While we haven't been keeping current on our blog, we're still here doing fun things with the children each day (and of course, pinning a bazillion things on Pinterest!).

Until Next Time,

Tuesday, October 2, 2012

Our Surprise Pumpkin

Last year, as part of our science curriculum, we left a pumpkin to rot in our whiskey barrel garden.  We watched for weeks as it got softer, moldier, and darker. Eventually, it went away completely except for a moldy little stem, not unlike the witch's hat left behind in The Wizard of Oz.  However, unlike the wicked witch, our rotting pumpkin left behind something magical. Can you guess what that was?

A fertile seed, which sprouted this year.  Nobody knew what was growing there, but over time we were certain it was a squash of some sort.  It took a while before we even saw the fruit, as most of the flowers were snipped off at the stem by our local animal population.  Birds and squirrels make our garden part of their regular morning route.

But one day, we saw something green and round...and now we have a big orange pumpkin! It wasn't until Guada pointed out that the seed came from our rotten pumpkin last year that we even made the connection.  We got to watch the full cycle of reproduction in the most natural, seasonal form, right in our garden.  Just one of many lessons inherent in our finely tuned relationship with mother nature.


~Picking Apples~

~Drying Apples~

~Juicing Apples~ 

Monday, September 17, 2012

Apples and Honey for a Sweet New Year!

Nothing beats the sweetness of Rosh Hashanah, or Jewish New Year.   Apples and honey offer hopes of a sweet new year, and also give us great focal points for the week's curriculum.


A couple of simple activity trays get us in the mood for our apple picking adventures at Gidzich Ranch!

Sorting "apples" (wax paper balls covered in masking tape) by color  into bushels (dixie cups covered in masking tape with masking tape handles)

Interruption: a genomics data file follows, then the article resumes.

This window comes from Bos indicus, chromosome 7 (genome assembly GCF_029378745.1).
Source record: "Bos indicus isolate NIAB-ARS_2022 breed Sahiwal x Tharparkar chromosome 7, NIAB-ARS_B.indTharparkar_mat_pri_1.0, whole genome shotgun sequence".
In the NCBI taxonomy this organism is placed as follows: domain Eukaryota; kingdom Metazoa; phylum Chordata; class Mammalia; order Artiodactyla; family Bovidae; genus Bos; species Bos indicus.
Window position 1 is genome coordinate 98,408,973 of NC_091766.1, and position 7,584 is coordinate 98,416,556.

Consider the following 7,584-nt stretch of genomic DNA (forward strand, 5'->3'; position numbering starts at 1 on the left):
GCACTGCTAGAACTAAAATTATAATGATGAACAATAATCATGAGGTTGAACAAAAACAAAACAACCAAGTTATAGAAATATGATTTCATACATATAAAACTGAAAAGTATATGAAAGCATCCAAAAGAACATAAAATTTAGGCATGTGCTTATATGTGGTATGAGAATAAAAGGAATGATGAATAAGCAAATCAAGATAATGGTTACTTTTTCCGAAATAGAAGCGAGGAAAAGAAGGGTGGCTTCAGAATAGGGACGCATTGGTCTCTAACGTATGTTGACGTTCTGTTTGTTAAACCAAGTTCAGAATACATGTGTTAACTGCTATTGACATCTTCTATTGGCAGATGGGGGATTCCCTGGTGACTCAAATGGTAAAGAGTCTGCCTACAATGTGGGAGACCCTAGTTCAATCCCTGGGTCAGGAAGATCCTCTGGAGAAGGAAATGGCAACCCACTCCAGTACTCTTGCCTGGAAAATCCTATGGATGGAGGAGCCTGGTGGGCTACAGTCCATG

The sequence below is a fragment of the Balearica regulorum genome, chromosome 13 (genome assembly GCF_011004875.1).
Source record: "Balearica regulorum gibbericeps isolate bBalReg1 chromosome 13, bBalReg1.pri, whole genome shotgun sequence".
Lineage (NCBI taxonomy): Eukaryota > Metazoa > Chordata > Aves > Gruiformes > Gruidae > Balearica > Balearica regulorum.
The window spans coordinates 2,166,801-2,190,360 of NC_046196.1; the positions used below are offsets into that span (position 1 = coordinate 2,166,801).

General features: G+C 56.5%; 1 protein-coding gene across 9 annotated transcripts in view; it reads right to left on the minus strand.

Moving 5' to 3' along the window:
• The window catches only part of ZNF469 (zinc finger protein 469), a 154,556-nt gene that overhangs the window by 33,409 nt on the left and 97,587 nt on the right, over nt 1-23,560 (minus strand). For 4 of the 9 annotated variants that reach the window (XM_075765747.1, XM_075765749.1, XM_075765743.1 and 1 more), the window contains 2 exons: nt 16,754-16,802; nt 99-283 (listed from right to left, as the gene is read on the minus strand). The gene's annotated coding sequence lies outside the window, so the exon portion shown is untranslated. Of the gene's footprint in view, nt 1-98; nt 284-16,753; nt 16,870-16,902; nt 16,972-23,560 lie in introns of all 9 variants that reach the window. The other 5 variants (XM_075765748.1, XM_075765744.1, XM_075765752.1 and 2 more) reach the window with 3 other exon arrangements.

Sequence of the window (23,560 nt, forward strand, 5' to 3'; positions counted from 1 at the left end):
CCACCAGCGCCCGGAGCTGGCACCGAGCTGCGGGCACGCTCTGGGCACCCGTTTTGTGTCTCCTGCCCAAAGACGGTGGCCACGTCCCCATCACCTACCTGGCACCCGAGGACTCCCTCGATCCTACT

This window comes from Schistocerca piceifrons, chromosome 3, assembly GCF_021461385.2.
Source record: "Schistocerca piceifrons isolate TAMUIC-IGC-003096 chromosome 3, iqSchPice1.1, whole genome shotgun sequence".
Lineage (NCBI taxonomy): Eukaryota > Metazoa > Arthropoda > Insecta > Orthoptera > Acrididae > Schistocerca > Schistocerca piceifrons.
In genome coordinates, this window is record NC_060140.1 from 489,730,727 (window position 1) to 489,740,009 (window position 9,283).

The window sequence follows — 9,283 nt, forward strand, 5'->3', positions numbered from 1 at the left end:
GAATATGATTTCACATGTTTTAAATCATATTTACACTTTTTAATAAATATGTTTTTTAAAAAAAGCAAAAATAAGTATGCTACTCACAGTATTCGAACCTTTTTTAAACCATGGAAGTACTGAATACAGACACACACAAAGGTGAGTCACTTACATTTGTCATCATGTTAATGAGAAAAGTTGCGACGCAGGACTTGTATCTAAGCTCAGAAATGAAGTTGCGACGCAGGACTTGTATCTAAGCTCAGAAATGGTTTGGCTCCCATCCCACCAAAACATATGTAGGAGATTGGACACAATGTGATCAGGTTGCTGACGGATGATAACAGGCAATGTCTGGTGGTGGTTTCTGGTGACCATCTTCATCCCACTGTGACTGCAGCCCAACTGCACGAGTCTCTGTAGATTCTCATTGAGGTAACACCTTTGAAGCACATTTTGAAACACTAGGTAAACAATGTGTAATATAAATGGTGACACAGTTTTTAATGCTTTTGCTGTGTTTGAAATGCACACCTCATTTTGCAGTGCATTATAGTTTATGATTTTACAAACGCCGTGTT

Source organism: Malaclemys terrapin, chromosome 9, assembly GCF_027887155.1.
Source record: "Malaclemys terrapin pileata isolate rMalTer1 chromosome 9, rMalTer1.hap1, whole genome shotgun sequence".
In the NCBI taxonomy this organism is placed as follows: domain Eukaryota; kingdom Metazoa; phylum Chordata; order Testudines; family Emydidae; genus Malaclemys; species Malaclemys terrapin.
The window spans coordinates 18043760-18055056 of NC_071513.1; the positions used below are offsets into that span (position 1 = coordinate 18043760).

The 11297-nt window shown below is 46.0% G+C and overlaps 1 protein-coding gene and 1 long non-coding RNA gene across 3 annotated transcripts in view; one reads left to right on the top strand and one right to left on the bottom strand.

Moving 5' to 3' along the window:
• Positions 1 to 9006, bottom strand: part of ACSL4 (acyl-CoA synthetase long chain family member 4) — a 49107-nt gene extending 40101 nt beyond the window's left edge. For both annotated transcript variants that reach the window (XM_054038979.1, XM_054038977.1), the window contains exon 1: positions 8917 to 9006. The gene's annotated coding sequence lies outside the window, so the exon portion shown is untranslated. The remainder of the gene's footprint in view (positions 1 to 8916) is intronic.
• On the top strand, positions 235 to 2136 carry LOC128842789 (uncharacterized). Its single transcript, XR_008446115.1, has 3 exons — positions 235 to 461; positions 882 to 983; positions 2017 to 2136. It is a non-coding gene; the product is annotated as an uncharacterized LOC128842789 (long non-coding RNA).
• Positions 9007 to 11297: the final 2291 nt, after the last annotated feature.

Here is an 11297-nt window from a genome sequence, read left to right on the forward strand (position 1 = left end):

Stick the apples to the tree, then pick them off with the tweezers

This is why we have been continuously introducing new works...the children eat it up!

It wouldn't be Rosh Hashanah if we weren't satisfying the sweet tooth with some honey cake.  With a few adaptations, we used this recipe and it turned out delish.

L'Shanah Tova!

Thursday, September 13, 2012

Thrifty Thursday: Duct Tape

I told the children that I would take off the broken basket on our very old, second hand scooter. It was already past its prime when it landed in our play yard. Yet we find it a beloved vehicle and can't seem to throw it away.

The children suggested we tape the basket instead of throwing it away. I guess I'm rubbing off on them.

The application of duct tape is equivalent to buying a new one, as far as we're concerned.

The thing is, during the "fixing" process, all they cared about was holding the tape for me.  Preschoolers are so unpredictably predictable in this way. It's not about the fixing, it's about the process. And in this case, there was one micro-component of the situation that received the ubiquitous attention of every child involved--"when is it my turn to hold the tape".

It's moment like these that we get to introduce (and practice) basic, yet very meaningful, social skills.  How to ask for a turn, how to get a turn, how to share, how to not share, when to wait, when to speak up.  

We also just spent a few minutes together, with a common purpose, a common interest.  A community of friends and learners.  Lovers of duct tape.

Wednesday, September 12, 2012

Works Wednesday: New Works in the Classroom

We call activity trays "works" at Beansprouts Preschool.  But just because they are work, doesn't mean they aren't a whole lot of fun!  Fun...and developmentally meaningful.

We set up a table of activity trays in the middle of the classroom to appeal to the visual impulsiveness of some of our newer, younger children. It totally worked! This table has seen continuous use as children walk by, take a seat, and get to work. It calls upon something within each child that I cannot articulate, something that craves order and completion and a feeling of competency.

Each day we update the works a little bit by changing the materials or tools on the tray, and they become new and fresh and interesting all over again.  Strategies like this make a classroom manageable in these early months of the school year. If you have four little stations in the room that engage two to three children at any given time, this makes for a very focused (and calmer) classroom.  We are very much Reggio Emilia inspired in this way. The classroom is most definitely a "teacher" here at Beansprouts Preschool.